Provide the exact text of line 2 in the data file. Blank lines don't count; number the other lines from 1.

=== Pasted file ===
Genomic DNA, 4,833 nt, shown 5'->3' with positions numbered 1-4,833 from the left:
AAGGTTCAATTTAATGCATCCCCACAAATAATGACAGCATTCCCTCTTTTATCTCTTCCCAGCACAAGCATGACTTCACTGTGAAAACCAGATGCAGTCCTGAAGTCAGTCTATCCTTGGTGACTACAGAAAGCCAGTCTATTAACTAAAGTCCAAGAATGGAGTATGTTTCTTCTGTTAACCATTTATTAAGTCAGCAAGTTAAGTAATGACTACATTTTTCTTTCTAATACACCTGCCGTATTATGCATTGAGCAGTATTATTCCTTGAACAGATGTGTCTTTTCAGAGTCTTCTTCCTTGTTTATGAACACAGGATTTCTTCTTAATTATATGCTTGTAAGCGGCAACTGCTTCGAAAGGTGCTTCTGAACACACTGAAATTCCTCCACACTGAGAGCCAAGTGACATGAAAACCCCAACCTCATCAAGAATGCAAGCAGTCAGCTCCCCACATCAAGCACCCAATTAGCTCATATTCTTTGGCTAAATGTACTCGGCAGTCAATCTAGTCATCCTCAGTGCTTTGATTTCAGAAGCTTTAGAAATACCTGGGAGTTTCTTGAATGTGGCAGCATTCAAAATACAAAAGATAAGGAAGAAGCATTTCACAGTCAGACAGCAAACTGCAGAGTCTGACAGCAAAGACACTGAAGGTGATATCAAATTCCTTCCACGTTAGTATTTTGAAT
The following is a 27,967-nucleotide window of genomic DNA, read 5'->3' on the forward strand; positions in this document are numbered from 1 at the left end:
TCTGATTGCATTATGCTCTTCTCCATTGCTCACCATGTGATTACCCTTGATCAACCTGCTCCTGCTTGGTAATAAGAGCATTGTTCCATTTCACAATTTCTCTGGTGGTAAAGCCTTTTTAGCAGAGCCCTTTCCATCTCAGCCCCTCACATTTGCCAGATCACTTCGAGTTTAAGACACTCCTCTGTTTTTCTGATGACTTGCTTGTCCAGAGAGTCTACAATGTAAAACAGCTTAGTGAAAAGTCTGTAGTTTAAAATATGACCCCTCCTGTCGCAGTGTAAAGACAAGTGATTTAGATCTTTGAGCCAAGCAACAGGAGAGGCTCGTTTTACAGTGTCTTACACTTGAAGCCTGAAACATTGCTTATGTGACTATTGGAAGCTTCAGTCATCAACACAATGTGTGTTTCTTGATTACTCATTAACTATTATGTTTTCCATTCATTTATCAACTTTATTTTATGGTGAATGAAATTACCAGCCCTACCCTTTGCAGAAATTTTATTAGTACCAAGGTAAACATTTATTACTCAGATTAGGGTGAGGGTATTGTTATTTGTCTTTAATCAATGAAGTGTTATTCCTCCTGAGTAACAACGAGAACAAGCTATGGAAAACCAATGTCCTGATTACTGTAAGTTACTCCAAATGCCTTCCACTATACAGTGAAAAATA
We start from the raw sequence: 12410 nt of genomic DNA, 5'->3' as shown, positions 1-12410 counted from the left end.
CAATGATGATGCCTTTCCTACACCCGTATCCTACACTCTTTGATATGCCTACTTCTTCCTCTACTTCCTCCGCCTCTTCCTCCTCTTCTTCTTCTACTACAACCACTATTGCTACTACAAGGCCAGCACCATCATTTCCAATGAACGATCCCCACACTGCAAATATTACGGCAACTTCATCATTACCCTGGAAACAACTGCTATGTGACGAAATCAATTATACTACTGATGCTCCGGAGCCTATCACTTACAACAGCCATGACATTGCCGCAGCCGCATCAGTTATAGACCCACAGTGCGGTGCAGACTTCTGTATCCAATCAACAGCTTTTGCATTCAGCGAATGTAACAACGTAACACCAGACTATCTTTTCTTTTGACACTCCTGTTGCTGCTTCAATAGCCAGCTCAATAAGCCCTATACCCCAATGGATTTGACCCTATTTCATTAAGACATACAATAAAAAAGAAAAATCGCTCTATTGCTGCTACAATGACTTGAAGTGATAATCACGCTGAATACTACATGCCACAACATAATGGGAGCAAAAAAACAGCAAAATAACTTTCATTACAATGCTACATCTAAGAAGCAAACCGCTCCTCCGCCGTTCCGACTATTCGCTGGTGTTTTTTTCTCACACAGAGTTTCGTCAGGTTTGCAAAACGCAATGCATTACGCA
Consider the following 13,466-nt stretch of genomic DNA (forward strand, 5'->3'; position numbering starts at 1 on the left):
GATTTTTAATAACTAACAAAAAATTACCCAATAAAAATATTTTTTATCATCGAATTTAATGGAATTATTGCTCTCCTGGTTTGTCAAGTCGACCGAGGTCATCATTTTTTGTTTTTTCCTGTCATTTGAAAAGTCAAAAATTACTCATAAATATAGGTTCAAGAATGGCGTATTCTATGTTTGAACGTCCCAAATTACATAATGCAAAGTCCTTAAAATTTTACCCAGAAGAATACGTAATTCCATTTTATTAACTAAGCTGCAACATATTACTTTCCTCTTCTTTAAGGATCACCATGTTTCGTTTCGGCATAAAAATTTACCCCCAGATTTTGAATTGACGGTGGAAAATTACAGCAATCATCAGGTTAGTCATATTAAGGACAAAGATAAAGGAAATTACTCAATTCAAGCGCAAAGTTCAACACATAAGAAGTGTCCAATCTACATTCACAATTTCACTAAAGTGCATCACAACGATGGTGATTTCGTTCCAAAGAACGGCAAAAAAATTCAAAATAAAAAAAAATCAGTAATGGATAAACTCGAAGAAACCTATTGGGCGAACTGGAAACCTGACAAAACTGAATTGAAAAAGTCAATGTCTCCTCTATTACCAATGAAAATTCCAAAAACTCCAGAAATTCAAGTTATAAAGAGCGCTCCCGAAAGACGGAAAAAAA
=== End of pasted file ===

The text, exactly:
AAGGTTCAATTTAATGCATCCCCACAAATAATGACAGCATTCCCTCTTTTATCTCTTCCCAGCACAAGCATGACTTCACTGTGAAAACCAGATGCAGTCCTGAAGTCAGTCTATCCTTGGTGACTACAGAAAGCCAGTCTATTAACTAAAGTCCAAGAATGGAGTATGTTTCTTCTGTTAACCATTTATTAAGTCAGCAAGTTAAGTAATGACTACATTTTTCTTTCTAATACACCTGCCGTATTATGCATTGAGCAGTATTATTCCTTGAACAGATGTGTCTTTTCAGAGTCTTCTTCCTTGTTTATGAACACAGGATTTCTTCTTAATTATATGCTTGTAAGCGGCAACTGCTTCGAAAGGTGCTTCTGAACACACTGAAATTCCTCCACACTGAGAGCCAAGTGACATGAAAACCCCAACCTCATCAAGAATGCAAGCAGTCAGCTCCCCACATCAAGCACCCAATTAGCTCATATTCTTTGGCTAAATGTACTCGGCAGTCAATCTAGTCATCCTCAGTGCTTTGATTTCAGAAGCTTTAGAAATACCTGGGAGTTTCTTGAATGTGGCAGCATTCAAAATACAAAAGATAAGGAAGAAGCATTTCACAGTCAGACAGCAAACTGCAGAGTCTGACAGCAAAGACACTGAAGGTGATATCAAATTCCTTCCACGTTAGTATTTTGAAT